• Biotinylated Stealth RNAi siRNA —RNAi can be biotinylated and combined with either Streptavidin-Alexa Fluor or Streptavidin-QDots (Figures 4, 5). This can be ordered using our custom in vivo Stealth RNAi ordering tool .

Figure 4. The 5’ sense strand of Stealth RNAi siRNA can be modified to allow visualization of uptake without affecting activity. MDA-MB-435 cells (human breast carcinoma) were transfected using Lipofectamine RNAiMAX. 24 hours post-transfection, fluorescent uptake was visualized and cells harvested for RNAi analysis.

Vector-based in vivo RNAi

Although employing RNAi vector systems can be slightly more involved than using synthetic siRNA reagents, the flexibility of the vector-based systems is compelling for many researchers. Most RNAi vectors available employ shRNA (short hairpin RNA) vector technology, which typically involves expression of an RNAi effector from a simple stem-loop using a U6 or H1 promoter. More advanced alternatives include a microRNA-derived (miR) scaffold expressing from a Pol II promoter.

Learn more about lentiviral Pol II miR RNAi expression systems

BLOCK-iT Pol II miR RNAi Expression Vectors

The BLOCK-iT Pol II miR RNAi Expression Vectors offer significant advantages over shRNA vector technology. They retain the ability to achieve stable expression use of viral delivery, but also include capabilities for tissue-specific expression and multiple target knockdown from the same transcript.

The HiPerform Lentiviral Pol II miR RNAi Expression System with EmGFP (Figure 6) contains an mRNA stabilizing sequence (WPRE) and a nuclear import sequence (cPPT) which have generated up to 5-fold higher virus titers and EmGFP expression levels in many cell lines. Additionally, MultiSite technology allows you to express the EmGFP/miR RNAi cassette from CMV, EF-1a, or your own tissue-specific or other in vivo-appropriate promoter.

  • Achieve up to 5x higher titers (measured by GFP) allowing more cells to be transduced or higher multiplicities of infection (MOIs) to be employed
  • Incorporate your own tissue-specific or other in vivo appropriate promoter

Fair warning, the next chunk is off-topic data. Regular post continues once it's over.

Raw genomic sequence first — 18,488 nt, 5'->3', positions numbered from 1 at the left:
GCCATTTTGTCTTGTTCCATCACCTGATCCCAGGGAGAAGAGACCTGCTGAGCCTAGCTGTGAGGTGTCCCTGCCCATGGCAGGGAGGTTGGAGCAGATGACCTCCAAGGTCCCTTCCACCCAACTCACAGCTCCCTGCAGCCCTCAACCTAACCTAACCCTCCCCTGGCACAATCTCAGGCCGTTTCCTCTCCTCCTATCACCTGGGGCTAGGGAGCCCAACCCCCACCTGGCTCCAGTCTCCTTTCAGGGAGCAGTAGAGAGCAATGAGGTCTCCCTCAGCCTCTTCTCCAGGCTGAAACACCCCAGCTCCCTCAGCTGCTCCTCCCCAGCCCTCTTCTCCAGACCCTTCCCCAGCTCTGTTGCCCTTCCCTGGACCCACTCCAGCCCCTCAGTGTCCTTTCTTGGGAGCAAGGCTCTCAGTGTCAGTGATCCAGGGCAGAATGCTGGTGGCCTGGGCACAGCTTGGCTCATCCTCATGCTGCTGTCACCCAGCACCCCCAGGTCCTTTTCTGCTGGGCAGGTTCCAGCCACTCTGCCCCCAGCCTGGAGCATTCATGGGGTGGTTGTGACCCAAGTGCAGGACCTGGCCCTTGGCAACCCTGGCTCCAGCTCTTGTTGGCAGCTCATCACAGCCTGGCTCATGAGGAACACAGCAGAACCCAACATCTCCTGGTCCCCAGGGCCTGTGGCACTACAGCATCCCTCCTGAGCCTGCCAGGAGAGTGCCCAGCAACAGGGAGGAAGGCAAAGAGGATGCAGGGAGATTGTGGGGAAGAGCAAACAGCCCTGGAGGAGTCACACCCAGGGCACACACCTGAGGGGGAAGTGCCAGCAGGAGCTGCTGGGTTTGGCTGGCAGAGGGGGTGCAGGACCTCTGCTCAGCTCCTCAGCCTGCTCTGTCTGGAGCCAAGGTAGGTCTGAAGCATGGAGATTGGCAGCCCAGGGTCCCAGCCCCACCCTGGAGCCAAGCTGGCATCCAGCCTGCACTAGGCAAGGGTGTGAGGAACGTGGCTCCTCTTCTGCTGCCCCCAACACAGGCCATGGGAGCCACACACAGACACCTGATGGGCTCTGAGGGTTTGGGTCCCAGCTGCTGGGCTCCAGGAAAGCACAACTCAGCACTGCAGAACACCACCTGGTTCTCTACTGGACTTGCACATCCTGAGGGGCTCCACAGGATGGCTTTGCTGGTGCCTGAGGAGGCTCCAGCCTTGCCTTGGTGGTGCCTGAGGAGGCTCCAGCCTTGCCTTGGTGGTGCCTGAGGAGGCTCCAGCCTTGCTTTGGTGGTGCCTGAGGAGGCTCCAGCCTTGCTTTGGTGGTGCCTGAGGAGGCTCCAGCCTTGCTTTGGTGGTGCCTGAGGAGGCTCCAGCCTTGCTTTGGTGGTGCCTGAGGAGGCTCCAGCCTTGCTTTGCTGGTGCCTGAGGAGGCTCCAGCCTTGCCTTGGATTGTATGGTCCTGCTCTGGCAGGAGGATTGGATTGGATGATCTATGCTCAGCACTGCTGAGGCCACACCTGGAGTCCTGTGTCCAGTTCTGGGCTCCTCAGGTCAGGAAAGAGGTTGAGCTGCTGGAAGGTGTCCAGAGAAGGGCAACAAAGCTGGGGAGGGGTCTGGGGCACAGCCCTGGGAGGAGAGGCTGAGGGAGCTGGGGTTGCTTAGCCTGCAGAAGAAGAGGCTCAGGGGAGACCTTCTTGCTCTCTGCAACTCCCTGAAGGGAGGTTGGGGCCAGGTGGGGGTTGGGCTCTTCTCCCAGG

• Track expression through co-cistronic expression with EmGFP (Figure 7)
  • Knockdown more than one gene simultaneously through expression of multiple miRNAs from a single transcript

RNAi vector delivery methods

Similar to RNAi vectors for in vitro applications, you can use either standard transfection techniques or a viral delivery method to deliver RNAi vectors in vivo.

The delivery of an RNAi expression vector in vivo without using a viral delivery system is fairly similar to delivering plasmid DNA or synthetic dsRNA in vivo. Typically, this would involve complexing the RNAi expression vector with a lipid-based transfection reagent and directly injecting into the animal. While this may be the easiest approach for delivery of RNAi vectors into animals, it has quite a few limitations, including the inability for systemic delivery and low transfection efficiencies. For these reasons, most researchers employing RNAi vectors for in vivo experiments choose to use a viral delivery method.

Regardless of whether one chooses an shRNA or a miR RNAi vector system, the capability for viral delivery is an advantage for many in vivo approaches. Most viral delivery approaches involve either an adenoviral, retroviral (non-lentiviral), or lentiviral technology

  • Adenovirus can be used for transient RNAi expression in either dividing or non-dividing cells.
  • Retrovirus can be employed for transient or stable expression but can only be used to transduce dividing cells.
  • Lentiviral delivery affords the most options, as it can be used for transient or stable expression in dividing or non-dividing cells; as well as neuronal cells, drug- or growth- arrested cells, or even primary cells (Table 1).
     

Table 1. Lentiviral delivery offers the most flexibility for delivery of RNAi vectors to a wide variety of cells.

Viral system Transient expression Stable expression
Dividing cells Nondividing cells Dividing cells Neuronal cells Drug- or growth-arrested cells Contact-inhibited cells
Adenovirus            
Lentivirus            
Retrovirus            

In vivo RNAi Frequently Asked Questions

Looking for an answer to your question? Browse the topics listed.

For answers to additional questions, please refer to the Thermo Fisher Scientific technical support FAQ database or contact RNAiSupport@thermofisher.com to have a representative assist you.